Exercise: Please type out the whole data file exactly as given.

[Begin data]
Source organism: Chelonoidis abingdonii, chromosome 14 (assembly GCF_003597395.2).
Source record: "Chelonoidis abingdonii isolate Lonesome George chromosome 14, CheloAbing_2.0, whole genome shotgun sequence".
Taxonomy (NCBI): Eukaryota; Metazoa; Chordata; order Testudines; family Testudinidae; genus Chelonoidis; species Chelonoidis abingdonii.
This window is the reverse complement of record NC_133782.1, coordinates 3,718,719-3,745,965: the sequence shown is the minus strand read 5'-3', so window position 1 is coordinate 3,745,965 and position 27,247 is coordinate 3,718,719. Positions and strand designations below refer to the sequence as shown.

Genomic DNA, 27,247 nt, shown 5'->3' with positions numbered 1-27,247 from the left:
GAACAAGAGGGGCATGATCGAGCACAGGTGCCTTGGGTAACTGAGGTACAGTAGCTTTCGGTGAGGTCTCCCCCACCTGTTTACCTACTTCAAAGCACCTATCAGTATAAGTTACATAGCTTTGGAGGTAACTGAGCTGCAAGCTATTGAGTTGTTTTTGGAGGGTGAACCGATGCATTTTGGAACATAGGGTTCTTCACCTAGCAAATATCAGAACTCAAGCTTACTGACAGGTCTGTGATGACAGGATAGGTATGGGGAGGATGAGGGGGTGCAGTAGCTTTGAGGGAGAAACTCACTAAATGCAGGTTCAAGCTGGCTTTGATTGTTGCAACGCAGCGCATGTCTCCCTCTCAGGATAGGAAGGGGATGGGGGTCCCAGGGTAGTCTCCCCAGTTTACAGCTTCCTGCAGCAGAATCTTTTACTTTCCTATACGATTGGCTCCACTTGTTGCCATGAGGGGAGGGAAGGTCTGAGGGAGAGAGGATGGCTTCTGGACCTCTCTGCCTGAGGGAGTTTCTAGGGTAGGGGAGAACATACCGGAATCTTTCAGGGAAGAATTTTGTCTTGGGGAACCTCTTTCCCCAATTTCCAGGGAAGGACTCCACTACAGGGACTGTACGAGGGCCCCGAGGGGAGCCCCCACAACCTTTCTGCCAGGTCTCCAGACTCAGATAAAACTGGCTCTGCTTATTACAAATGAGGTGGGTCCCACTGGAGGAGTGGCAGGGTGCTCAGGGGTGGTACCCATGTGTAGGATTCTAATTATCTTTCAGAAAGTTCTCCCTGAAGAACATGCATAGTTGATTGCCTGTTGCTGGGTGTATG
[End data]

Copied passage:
Source organism: Chelonoidis abingdonii, chromosome 14 (assembly GCF_003597395.2).
Source record: "Chelonoidis abingdonii isolate Lonesome George chromosome 14, CheloAbing_2.0, whole genome shotgun sequence".
Taxonomy (NCBI): Eukaryota; Metazoa; Chordata; order Testudines; family Testudinidae; genus Chelonoidis; species Chelonoidis abingdonii.
This window is the reverse complement of record NC_133782.1, coordinates 3,718,719-3,745,965: the sequence shown is the minus strand read 5'-3', so window position 1 is coordinate 3,745,965 and position 27,247 is coordinate 3,718,719. Positions and strand designations below refer to the sequence as shown.

Genomic DNA, 27,247 nt, shown 5'->3' with positions numbered 1-27,247 from the left:
GAACAAGAGGGGCATGATCGAGCACAGGTGCCTTGGGTAACTGAGGTACAGTAGCTTTCGGTGAGGTCTCCCCCACCTGTTTACCTACTTCAAAGCACCTATCAGTATAAGTTACATAGCTTTGGAGGTAACTGAGCTGCAAGCTATTGAGTTGTTTTTGGAGGGTGAACCGATGCATTTTGGAACATAGGGTTCTTCACCTAGCAAATATCAGAACTCAAGCTTACTGACAGGTCTGTGATGACAGGATAGGTATGGGGAGGATGAGGGGGTGCAGTAGCTTTGAGGGAGAAACTCACTAAATGCAGGTTCAAGCTGGCTTTGATTGTTGCAACGCAGCGCATGTCTCCCTCTCAGGATAGGAAGGGGATGGGGGTCCCAGGGTAGTCTCCCCAGTTTACAGCTTCCTGCAGCAGAATCTTTTACTTTCCTATACGATTGGCTCCACTTGTTGCCATGAGGGGAGGGAAGGTCTGAGGGAGAGAGGATGGCTTCTGGACCTCTCTGCCTGAGGGAGTTTCTAGGGTAGGGGAGAACATACCGGAATCTTTCAGGGAAGAATTTTGTCTTGGGGAACCTCTTTCCCCAATTTCCAGGGAAGGACTCCACTACAGGGACTGTACGAGGGCCCCGAGGGGAGCCCCCACAACCTTTCTGCCAGGTCTCCAGACTCAGATAAAACTGGCTCTGCTTATTACAAATGAGGTGGGTCCCACTGGAGGAGTGGCAGGGTGCTCAGGGGTGGTACCCATGTGTAGGATTCTAATTATCTTTCAGAAAGTTCTCCCTGAAGAACATGCATAGTTGATTGCCTGTTGCTGGGTGTATG